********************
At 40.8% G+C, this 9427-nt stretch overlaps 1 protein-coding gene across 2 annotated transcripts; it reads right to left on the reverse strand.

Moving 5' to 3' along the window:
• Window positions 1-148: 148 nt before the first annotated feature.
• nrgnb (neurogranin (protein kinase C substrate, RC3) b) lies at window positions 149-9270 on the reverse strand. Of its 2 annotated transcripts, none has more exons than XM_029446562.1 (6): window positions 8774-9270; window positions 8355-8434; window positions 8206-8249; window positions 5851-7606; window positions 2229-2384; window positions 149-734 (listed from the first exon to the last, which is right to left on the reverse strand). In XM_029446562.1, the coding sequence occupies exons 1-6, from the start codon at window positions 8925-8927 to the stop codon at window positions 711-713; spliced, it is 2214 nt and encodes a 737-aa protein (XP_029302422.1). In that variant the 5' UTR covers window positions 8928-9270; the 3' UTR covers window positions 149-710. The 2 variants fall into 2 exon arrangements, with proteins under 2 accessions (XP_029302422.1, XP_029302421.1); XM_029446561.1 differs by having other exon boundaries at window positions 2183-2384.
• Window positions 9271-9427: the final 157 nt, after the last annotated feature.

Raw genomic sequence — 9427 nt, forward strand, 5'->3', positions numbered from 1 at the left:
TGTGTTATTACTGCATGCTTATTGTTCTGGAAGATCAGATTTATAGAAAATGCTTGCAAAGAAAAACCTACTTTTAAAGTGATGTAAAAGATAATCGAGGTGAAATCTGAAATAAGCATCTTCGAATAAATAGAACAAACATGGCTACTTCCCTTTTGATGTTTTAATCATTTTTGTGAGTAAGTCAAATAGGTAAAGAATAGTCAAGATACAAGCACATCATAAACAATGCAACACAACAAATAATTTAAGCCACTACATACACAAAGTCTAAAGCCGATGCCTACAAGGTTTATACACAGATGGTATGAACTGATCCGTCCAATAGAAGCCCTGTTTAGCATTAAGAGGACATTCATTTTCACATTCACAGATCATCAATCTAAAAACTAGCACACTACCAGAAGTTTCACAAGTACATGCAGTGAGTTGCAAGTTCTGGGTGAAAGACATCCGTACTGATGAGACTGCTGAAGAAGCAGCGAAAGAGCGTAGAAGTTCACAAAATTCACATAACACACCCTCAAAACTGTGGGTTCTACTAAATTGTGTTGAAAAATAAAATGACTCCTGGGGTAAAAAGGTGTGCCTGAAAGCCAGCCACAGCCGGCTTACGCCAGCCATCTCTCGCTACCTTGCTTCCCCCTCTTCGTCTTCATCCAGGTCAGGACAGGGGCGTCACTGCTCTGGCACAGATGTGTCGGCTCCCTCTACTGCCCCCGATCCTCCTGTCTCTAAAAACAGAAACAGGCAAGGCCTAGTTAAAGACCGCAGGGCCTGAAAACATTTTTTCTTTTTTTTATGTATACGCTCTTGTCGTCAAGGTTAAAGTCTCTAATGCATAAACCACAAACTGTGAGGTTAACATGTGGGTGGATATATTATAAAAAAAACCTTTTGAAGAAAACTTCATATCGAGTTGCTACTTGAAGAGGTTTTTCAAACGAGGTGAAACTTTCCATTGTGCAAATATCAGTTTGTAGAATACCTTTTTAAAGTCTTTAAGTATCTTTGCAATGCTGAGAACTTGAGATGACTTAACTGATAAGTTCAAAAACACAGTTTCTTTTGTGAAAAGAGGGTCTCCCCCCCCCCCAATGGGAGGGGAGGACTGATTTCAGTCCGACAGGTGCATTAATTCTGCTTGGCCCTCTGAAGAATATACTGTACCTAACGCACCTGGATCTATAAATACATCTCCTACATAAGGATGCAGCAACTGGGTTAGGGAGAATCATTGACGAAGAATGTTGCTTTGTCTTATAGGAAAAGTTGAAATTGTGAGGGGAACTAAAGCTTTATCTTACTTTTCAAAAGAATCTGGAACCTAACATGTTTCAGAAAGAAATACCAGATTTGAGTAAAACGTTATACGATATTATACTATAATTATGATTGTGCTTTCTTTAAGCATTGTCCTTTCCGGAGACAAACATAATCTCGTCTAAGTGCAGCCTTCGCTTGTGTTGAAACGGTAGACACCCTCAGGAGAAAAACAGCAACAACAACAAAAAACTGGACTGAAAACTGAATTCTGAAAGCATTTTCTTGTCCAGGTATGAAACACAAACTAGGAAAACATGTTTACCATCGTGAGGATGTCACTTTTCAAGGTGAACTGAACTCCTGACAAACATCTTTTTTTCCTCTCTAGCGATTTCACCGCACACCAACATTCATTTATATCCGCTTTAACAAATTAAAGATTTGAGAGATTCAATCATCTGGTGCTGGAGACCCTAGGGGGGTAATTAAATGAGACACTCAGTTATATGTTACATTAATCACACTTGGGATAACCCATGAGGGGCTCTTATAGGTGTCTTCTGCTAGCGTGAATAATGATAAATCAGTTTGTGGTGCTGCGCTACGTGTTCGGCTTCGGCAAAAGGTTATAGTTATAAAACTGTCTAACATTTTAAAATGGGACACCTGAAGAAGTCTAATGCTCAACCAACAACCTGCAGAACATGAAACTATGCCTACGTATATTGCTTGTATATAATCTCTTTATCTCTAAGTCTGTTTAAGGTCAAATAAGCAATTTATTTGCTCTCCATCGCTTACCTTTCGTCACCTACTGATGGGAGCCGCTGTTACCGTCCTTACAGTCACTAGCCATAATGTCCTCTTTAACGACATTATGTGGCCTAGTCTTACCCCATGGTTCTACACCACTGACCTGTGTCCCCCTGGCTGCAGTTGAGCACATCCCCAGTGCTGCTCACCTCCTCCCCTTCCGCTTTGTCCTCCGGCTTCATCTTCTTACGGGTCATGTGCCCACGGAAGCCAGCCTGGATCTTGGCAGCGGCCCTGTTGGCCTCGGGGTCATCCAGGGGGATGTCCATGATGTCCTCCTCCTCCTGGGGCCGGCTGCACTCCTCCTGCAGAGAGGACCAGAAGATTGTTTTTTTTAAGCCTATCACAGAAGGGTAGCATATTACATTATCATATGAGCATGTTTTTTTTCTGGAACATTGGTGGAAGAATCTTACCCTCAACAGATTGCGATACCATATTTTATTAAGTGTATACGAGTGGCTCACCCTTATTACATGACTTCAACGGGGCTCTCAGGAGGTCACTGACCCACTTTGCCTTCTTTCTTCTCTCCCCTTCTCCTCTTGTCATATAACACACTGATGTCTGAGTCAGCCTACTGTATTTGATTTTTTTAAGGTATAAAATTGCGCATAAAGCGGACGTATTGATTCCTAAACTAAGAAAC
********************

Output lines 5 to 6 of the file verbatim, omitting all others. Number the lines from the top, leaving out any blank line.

• Window positions 9271-9427: the final 157 nt, after the last annotated feature.

Raw genomic sequence — 9427 nt, forward strand, 5'->3', positions numbered from 1 at the left: